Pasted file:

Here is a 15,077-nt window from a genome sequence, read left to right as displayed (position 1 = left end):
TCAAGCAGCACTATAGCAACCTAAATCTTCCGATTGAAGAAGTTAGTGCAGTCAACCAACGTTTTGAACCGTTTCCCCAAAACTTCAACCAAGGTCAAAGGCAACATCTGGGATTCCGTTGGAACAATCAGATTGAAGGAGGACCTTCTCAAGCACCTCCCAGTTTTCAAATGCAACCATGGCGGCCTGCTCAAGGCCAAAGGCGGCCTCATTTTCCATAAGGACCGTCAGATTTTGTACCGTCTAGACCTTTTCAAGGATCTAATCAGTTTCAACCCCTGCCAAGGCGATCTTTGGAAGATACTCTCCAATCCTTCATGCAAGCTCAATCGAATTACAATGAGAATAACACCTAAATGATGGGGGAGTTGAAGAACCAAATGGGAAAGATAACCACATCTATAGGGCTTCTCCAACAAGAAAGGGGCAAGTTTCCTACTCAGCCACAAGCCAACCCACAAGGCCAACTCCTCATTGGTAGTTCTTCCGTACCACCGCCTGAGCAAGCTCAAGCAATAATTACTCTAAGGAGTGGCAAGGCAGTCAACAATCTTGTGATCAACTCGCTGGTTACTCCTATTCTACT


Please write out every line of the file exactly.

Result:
Here is a 15,077-nt window from a genome sequence, read left to right as displayed (position 1 = left end):
TCAAGCAGCACTATAGCAACCTAAATCTTCCGATTGAAGAAGTTAGTGCAGTCAACCAACGTTTTGAACCGTTTCCCCAAAACTTCAACCAAGGTCAAAGGCAACATCTGGGATTCCGTTGGAACAATCAGATTGAAGGAGGACCTTCTCAAGCACCTCCCAGTTTTCAAATGCAACCATGGCGGCCTGCTCAAGGCCAAAGGCGGCCTCATTTTCCATAAGGACCGTCAGATTTTGTACCGTCTAGACCTTTTCAAGGATCTAATCAGTTTCAACCCCTGCCAAGGCGATCTTTGGAAGATACTCTCCAATCCTTCATGCAAGCTCAATCGAATTACAATGAGAATAACACCTAAATGATGGGGGAGTTGAAGAACCAAATGGGAAAGATAACCACATCTATAGGGCTTCTCCAACAAGAAAGGGGCAAGTTTCCTACTCAGCCACAAGCCAACCCACAAGGCCAACTCCTCATTGGTAGTTCTTCCGTACCACCGCCTGAGCAAGCTCAAGCAATAATTACTCTAAGGAGTGGCAAGGCAGTCAACAATCTTGTGATCAACTCGCTGGTTACTCCTATTCTACT